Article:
Unplugging & Anxiety
I was intrigued by the comments to a LinkedIn News survey that stated more people are less likely to unplug this holiday season. I mean, I get it. We have little to no boundaries these days between home and work, some of us are scared of losing our jobs so in turn we work harder and longer, and given recent layoffs at many companies, those still in the 'office' have been left to pick up the excess work. It's tough and the thought of unplugging, clearly, is not an option.
I've always believed in the power and necessity of restorative breaks, even during the workday, so for me, regardless of my endless inbox, I will plan to unplug. I know it's good for me. But just because I unplug, it doesn't mean my mind isn't thinking about that 1st day back at work and everything that I'll need to get done. It doesn't mean I'm not fretting over something urgent that may pop into my inbox while I'm out that needs my attention and because I'm not there, the world will implode. Just because I unplug it does not mean I am restoring. And therein lies my aha moment when I saw the chart below by @honestlyholistic.
Some of my tendencies around work are perhaps not in fact caused by work but deeply rooted in my anxiety. What I would add to the bottom of this listed is: "Connected" - "If I unplug, there will be a catastrophe."
My husband and I hosted a New Years party last year (remember parties? Those were fun) and I remember talking excitedly to our guests about my New Years resolutions. If I talked about them openly, it made me feel more accountable, and more likely to succeed. They included:
1. 90 Days of No Alcohol
2. Call someone once a week
3. Be less ignorant, get involved in ACLU and Global Citizen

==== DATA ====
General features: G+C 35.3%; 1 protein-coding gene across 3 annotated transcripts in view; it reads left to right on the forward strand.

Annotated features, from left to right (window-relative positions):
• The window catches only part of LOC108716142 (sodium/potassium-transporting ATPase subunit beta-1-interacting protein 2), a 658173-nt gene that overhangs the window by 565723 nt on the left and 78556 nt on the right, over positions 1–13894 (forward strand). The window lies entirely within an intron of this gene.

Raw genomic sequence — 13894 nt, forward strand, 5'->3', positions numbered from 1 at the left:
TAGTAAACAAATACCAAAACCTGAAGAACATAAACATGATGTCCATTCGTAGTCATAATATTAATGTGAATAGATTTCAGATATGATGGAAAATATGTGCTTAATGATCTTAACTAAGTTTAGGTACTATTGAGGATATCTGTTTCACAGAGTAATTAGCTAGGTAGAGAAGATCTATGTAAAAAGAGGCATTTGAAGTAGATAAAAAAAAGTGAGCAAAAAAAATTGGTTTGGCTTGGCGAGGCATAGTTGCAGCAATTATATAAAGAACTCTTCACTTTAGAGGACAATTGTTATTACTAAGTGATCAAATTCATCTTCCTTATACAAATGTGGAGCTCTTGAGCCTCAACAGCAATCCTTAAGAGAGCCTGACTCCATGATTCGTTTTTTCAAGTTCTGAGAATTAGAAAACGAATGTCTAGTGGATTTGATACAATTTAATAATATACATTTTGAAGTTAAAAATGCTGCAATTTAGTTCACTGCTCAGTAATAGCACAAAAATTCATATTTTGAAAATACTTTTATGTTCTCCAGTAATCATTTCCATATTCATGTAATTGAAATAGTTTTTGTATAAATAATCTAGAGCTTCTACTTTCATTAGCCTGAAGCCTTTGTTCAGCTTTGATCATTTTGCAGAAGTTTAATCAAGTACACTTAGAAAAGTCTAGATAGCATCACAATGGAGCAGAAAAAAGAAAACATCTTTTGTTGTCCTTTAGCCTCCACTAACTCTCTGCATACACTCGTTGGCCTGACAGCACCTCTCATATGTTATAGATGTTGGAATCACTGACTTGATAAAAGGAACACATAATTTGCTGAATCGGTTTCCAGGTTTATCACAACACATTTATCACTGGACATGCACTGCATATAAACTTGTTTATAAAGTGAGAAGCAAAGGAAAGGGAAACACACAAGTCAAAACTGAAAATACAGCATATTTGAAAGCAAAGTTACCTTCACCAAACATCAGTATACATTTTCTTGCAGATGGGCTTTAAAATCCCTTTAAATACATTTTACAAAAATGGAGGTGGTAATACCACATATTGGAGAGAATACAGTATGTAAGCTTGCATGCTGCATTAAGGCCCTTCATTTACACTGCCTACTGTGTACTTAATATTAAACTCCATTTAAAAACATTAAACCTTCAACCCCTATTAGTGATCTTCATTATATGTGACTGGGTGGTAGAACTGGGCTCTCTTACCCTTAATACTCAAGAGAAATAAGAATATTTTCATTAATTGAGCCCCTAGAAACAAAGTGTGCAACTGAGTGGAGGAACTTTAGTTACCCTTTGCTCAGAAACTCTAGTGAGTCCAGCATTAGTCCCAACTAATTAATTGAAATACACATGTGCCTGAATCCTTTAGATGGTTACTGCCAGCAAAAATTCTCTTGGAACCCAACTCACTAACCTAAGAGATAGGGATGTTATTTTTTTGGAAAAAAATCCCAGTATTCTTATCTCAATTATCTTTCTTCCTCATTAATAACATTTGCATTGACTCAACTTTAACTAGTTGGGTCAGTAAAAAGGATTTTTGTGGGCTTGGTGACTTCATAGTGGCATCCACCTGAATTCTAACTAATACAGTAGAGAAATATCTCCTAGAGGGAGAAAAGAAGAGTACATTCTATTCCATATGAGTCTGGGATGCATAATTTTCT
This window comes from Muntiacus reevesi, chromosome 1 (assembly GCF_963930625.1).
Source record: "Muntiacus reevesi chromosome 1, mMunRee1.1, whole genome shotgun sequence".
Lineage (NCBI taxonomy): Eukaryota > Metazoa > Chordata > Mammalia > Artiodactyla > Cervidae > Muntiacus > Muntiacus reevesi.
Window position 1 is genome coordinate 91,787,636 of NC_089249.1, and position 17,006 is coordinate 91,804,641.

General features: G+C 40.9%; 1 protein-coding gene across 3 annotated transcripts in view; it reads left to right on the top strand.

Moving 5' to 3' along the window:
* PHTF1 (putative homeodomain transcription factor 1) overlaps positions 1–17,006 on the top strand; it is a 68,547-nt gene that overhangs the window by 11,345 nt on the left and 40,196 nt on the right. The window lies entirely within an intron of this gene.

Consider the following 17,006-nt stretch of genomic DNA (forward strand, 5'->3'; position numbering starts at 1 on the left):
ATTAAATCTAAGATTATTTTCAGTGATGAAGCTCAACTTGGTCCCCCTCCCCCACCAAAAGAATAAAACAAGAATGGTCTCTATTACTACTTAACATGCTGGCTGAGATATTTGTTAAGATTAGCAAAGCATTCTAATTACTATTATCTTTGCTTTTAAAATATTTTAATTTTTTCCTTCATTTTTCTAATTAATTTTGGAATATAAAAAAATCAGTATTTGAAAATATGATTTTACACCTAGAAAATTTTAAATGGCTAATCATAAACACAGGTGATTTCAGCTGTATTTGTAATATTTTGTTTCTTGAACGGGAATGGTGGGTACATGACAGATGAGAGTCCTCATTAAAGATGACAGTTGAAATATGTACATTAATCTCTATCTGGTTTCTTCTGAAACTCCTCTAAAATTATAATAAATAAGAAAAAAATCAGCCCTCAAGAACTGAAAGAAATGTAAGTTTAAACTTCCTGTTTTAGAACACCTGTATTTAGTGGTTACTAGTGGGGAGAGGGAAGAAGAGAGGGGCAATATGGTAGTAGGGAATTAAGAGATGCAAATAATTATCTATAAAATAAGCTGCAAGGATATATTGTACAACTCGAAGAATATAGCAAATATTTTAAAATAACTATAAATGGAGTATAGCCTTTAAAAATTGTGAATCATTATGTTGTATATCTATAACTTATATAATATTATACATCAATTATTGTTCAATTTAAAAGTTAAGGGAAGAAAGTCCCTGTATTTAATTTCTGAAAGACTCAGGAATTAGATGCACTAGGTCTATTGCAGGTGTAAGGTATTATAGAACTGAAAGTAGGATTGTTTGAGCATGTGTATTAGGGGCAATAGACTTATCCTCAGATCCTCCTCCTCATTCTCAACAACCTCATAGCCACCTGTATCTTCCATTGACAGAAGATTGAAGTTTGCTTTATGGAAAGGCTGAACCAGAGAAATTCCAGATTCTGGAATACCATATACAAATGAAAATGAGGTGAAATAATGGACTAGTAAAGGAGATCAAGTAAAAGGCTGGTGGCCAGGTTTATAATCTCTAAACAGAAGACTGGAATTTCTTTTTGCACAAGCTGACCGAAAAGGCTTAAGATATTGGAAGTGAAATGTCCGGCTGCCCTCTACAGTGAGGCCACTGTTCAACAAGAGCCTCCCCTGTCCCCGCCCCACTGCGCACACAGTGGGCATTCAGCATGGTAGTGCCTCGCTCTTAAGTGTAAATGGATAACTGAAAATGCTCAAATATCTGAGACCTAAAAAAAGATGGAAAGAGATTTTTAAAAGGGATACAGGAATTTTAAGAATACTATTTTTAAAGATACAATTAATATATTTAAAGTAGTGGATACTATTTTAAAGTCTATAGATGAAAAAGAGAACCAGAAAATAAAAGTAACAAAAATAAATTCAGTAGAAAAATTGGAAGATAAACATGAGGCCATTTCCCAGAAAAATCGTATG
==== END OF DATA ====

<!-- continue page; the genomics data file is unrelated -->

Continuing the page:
4. Drink 1/2 gallon of water every day
5. Gratitude journal every weekday
I also journaled about my progress, checking dates off, listing those that I placed phone calls to, adding smiley faces every time I hit a milestone. What I started to notice is that these resolutions were also the catalyst to other healthy habits that I hadn't intended to start.
I began to sleep better, eat better, move my body more, have more energy, be more present, connect more with others, and overall just feel on top of the world. I wrote notes in my journal like, "Day 45, living my best life! You got this girl", "Day 70 - You are a star, Lauren!".
My 90 days of No Alcohol turned into 110 and I meant to keep going, but anyway, you know what happened in March/April of 2020 and my resolutions slowly dissolved into a thing of the past - like parties and hugs.
But a great lesson emerged for me from that 110 days of glory: when I take care of my anxiety, everything else gets better. My resolutions were fundamentally about my mental health, not my waist line. If you asked me to unplug from work on Day 20 or Day 90, I would've done so without any regret or feeling of remorse and guilt. So OF COURSE no one can unplug right now. We have not been taking care of ourselves. I drink wine every night, I've already unsubscribed to ACLU, I sleep with my phone 2 inches from my pillow. The problem is not that work is piling up, the problem is that I've slipped back into old habits that don't serve my anxiety. And they never did.
I will say that I've continued the gratitude journaling and it has become an ingrained habit that I enjoy. It's an easy task that gives me a sense of accomplishment and reminds me of my blessings, however small they may be.
Unplugging is not just about turning down your computer and going for a walk. If you want to reap the true benefits of it, you need to take care of your mental health. Talk to your manager about why you truly feel like you can't unplug. Talk to a therapist, talk to your doctor! It may not be just because the work is piling up but because your anxiety is getting in the way of you living your life. If you're a leader, try to understand what's driving certain behaviors and offer your support and empathy. Life is hard right now but for me, I feel my grace period is coming to an end, and I look forward to getting back on track and taking care of the root cause of every other issue I have, and for me, that's my anxiety.
(Credit: High Functioning Anxiety: www.honestlyholistic.com / Credit: @LinkedInNews)